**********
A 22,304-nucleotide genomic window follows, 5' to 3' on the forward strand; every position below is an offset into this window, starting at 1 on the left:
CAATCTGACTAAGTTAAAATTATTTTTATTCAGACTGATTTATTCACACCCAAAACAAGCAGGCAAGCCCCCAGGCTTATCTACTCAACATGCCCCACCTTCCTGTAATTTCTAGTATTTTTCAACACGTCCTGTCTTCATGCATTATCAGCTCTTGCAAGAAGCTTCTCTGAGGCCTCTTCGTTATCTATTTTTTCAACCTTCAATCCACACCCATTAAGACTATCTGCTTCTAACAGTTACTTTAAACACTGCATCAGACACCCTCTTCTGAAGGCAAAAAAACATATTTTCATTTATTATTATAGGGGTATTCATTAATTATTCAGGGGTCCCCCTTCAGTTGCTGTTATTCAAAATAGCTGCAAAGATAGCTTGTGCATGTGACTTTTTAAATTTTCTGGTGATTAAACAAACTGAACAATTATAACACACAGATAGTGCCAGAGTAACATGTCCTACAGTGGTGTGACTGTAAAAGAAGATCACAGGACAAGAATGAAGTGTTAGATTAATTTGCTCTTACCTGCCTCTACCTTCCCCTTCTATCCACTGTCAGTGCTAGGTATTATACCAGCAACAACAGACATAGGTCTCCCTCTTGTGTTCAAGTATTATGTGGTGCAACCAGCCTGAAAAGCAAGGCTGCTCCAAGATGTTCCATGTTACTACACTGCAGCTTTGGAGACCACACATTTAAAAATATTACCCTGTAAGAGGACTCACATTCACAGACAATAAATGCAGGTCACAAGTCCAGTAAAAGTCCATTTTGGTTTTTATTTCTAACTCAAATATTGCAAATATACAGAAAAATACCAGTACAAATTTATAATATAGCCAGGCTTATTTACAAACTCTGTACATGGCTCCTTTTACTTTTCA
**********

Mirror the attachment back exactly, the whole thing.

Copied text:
A 22,304-nucleotide genomic window follows, 5' to 3' on the forward strand; every position below is an offset into this window, starting at 1 on the left:
CAATCTGACTAAGTTAAAATTATTTTTATTCAGACTGATTTATTCACACCCAAAACAAGCAGGCAAGCCCCCAGGCTTATCTACTCAACATGCCCCACCTTCCTGTAATTTCTAGTATTTTTCAACACGTCCTGTCTTCATGCATTATCAGCTCTTGCAAGAAGCTTCTCTGAGGCCTCTTCGTTATCTATTTTTTCAACCTTCAATCCACACCCATTAAGACTATCTGCTTCTAACAGTTACTTTAAACACTGCATCAGACACCCTCTTCTGAAGGCAAAAAAACATATTTTCATTTATTATTATAGGGGTATTCATTAATTATTCAGGGGTCCCCCTTCAGTTGCTGTTATTCAAAATAGCTGCAAAGATAGCTTGTGCATGTGACTTTTTAAATTTTCTGGTGATTAAACAAACTGAACAATTATAACACACAGATAGTGCCAGAGTAACATGTCCTACAGTGGTGTGACTGTAAAAGAAGATCACAGGACAAGAATGAAGTGTTAGATTAATTTGCTCTTACCTGCCTCTACCTTCCCCTTCTATCCACTGTCAGTGCTAGGTATTATACCAGCAACAACAGACATAGGTCTCCCTCTTGTGTTCAAGTATTATGTGGTGCAACCAGCCTGAAAAGCAAGGCTGCTCCAAGATGTTCCATGTTACTACACTGCAGCTTTGGAGACCACACATTTAAAAATATTACCCTGTAAGAGGACTCACATTCACAGACAATAAATGCAGGTCACAAGTCCAGTAAAAGTCCATTTTGGTTTTTATTTCTAACTCAAATATTGCAAATATACAGAAAAATACCAGTACAAATTTATAATATAGCCAGGCTTATTTACAAACTCTGTACATGGCTCCTTTTACTTTTCA